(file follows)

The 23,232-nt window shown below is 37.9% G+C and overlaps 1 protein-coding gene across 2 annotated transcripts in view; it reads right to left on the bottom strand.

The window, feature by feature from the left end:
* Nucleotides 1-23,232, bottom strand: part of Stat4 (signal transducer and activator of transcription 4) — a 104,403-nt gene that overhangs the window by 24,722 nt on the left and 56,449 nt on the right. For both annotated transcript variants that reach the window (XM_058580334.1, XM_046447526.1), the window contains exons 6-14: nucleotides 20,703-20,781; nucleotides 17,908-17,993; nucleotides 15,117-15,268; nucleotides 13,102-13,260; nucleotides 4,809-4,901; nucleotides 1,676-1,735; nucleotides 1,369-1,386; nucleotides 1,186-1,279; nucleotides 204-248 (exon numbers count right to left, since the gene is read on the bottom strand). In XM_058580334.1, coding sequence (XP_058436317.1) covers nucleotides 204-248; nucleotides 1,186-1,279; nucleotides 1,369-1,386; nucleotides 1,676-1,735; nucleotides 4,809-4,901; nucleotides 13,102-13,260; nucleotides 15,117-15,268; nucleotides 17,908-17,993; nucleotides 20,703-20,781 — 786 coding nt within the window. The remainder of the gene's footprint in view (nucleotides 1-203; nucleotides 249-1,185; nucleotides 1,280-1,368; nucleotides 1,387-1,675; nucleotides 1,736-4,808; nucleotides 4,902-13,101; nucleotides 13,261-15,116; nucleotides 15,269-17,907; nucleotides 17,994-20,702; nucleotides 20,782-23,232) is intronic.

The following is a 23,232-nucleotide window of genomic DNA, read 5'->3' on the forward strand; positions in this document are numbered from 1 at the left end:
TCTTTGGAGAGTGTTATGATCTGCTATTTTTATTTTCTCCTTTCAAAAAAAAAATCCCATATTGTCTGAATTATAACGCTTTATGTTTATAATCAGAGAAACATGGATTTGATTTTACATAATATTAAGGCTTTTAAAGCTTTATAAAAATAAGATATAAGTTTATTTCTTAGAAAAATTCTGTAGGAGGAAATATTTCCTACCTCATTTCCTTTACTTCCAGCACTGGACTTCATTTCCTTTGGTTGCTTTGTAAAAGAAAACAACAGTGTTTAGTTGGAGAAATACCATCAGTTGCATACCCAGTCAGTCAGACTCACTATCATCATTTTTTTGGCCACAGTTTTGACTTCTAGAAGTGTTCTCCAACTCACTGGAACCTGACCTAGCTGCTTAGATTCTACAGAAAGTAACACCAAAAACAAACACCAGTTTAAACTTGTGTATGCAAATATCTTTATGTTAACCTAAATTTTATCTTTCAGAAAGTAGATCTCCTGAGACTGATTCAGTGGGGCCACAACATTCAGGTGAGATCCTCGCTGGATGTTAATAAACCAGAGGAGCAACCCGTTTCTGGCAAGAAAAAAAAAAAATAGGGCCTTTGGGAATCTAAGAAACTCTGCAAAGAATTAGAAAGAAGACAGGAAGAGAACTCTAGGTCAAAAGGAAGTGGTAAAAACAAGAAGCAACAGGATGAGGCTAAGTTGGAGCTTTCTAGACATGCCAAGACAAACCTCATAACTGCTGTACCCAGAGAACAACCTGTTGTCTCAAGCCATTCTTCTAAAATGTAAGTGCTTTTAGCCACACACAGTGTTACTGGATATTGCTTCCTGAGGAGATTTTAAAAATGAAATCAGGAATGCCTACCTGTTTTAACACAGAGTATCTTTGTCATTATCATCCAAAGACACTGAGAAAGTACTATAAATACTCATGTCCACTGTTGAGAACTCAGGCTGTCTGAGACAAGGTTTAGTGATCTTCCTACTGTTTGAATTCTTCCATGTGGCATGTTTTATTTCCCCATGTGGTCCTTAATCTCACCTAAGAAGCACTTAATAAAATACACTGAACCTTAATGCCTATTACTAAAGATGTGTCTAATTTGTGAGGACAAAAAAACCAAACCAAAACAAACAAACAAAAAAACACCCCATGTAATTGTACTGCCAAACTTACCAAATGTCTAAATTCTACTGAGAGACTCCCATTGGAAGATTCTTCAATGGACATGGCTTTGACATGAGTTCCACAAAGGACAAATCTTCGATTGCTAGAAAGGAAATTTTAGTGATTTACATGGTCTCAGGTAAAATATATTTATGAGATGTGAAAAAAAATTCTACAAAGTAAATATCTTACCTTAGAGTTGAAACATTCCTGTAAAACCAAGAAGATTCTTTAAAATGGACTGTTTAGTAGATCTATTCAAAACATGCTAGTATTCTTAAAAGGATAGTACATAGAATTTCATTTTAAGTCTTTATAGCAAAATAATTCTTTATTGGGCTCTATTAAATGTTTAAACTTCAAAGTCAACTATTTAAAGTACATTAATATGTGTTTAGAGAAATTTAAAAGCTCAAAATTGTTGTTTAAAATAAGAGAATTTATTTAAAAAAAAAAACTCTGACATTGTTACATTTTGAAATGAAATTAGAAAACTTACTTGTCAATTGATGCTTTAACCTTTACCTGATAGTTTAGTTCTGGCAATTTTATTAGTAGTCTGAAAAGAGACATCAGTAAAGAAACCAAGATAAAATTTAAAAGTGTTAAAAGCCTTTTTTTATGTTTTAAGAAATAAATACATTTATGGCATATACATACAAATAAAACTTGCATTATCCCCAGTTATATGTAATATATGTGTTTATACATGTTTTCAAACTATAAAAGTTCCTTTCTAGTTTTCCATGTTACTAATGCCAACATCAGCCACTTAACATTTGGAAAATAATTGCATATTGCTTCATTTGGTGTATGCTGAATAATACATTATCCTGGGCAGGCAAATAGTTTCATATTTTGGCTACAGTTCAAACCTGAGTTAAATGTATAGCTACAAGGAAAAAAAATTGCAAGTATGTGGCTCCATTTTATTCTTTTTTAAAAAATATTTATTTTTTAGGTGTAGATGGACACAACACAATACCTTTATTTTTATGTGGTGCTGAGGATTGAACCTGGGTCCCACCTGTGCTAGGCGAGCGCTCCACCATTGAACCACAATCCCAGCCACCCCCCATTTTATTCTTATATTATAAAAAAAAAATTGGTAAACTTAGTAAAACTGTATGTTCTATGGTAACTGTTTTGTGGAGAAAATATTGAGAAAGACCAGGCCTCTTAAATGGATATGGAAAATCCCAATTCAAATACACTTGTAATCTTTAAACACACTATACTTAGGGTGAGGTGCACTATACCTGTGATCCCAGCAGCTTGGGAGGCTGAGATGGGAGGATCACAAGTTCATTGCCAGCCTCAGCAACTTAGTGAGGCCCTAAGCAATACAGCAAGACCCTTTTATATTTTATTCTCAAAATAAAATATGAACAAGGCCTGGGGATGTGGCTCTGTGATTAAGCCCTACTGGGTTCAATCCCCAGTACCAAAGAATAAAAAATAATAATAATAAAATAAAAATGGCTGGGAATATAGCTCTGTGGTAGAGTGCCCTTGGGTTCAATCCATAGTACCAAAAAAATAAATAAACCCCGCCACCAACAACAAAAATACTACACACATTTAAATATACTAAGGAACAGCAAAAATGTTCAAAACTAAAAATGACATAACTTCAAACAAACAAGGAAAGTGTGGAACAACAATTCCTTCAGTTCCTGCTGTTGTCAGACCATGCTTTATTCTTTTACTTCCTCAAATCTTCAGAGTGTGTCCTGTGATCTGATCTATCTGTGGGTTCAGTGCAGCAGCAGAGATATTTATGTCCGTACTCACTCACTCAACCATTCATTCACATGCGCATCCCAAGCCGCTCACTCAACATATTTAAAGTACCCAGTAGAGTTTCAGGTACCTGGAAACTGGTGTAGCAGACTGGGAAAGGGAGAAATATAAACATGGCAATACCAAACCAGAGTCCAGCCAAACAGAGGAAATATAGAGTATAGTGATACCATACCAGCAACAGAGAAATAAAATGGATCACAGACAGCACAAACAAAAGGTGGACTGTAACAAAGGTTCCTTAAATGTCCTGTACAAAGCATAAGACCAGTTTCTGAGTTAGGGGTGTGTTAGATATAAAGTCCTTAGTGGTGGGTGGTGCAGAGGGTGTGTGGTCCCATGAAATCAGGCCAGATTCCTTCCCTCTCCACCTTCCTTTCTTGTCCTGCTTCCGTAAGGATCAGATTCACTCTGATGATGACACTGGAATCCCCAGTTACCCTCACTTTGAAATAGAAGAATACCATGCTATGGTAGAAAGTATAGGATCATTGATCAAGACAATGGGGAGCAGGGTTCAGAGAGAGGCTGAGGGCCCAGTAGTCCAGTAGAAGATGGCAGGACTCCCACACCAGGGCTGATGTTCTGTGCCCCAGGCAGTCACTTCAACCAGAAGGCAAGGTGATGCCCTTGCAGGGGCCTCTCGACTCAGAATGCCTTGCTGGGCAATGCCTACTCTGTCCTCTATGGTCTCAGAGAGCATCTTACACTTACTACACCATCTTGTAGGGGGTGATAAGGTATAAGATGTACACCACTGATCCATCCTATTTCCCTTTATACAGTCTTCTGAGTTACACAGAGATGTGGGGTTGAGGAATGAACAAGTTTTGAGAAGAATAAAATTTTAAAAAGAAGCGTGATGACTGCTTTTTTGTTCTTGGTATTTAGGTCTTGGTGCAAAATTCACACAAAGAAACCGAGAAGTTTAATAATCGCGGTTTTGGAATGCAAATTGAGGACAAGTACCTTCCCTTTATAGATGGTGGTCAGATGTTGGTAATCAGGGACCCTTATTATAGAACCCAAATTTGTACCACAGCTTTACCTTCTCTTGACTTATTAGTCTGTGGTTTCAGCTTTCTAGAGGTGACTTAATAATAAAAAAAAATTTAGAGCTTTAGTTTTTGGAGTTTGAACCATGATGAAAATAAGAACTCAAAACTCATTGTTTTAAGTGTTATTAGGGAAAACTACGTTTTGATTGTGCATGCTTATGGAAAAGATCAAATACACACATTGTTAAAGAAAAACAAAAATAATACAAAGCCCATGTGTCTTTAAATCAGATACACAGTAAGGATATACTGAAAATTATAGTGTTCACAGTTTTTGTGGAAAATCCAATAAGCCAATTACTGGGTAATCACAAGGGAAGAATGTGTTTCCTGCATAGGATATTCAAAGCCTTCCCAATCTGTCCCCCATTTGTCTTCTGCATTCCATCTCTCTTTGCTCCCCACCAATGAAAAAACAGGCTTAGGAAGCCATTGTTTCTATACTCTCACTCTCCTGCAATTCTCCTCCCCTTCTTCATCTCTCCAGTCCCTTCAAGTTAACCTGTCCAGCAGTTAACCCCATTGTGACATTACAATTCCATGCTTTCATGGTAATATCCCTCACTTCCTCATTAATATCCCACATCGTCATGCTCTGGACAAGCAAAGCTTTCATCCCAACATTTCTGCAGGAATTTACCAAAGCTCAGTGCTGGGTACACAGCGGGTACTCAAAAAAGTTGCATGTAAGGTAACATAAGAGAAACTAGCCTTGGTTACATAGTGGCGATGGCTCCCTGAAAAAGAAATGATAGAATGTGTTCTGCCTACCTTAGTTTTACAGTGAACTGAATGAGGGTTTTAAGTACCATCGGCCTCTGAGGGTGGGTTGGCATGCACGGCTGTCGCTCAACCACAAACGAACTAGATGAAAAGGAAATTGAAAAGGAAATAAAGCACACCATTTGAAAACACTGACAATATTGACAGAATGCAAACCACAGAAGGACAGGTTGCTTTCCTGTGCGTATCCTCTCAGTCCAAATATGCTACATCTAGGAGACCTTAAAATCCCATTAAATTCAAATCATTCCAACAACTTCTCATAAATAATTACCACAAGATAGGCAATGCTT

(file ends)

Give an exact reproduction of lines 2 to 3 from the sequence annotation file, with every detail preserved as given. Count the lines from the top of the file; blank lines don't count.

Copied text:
The window, feature by feature from the left end:
* Nucleotides 1-23,232, bottom strand: part of Stat4 (signal transducer and activator of transcription 4) — a 104,403-nt gene that overhangs the window by 24,722 nt on the left and 56,449 nt on the right. For both annotated transcript variants that reach the window (XM_058580334.1, XM_046447526.1), the window contains exons 6-14: nucleotides 20,703-20,781; nucleotides 17,908-17,993; nucleotides 15,117-15,268; nucleotides 13,102-13,260; nucleotides 4,809-4,901; nucleotides 1,676-1,735; nucleotides 1,369-1,386; nucleotides 1,186-1,279; nucleotides 204-248 (exon numbers count right to left, since the gene is read on the bottom strand). In XM_058580334.1, coding sequence (XP_058436317.1) covers nucleotides 204-248; nucleotides 1,186-1,279; nucleotides 1,369-1,386; nucleotides 1,676-1,735; nucleotides 4,809-4,901; nucleotides 13,102-13,260; nucleotides 15,117-15,268; nucleotides 17,908-17,993; nucleotides 20,703-20,781 — 786 coding nt within the window. The remainder of the gene's footprint in view (nucleotides 1-203; nucleotides 249-1,185; nucleotides 1,280-1,368; nucleotides 1,387-1,675; nucleotides 1,736-4,808; nucleotides 4,902-13,101; nucleotides 13,261-15,116; nucleotides 15,269-17,907; nucleotides 17,994-20,702; nucleotides 20,782-23,232) is intronic.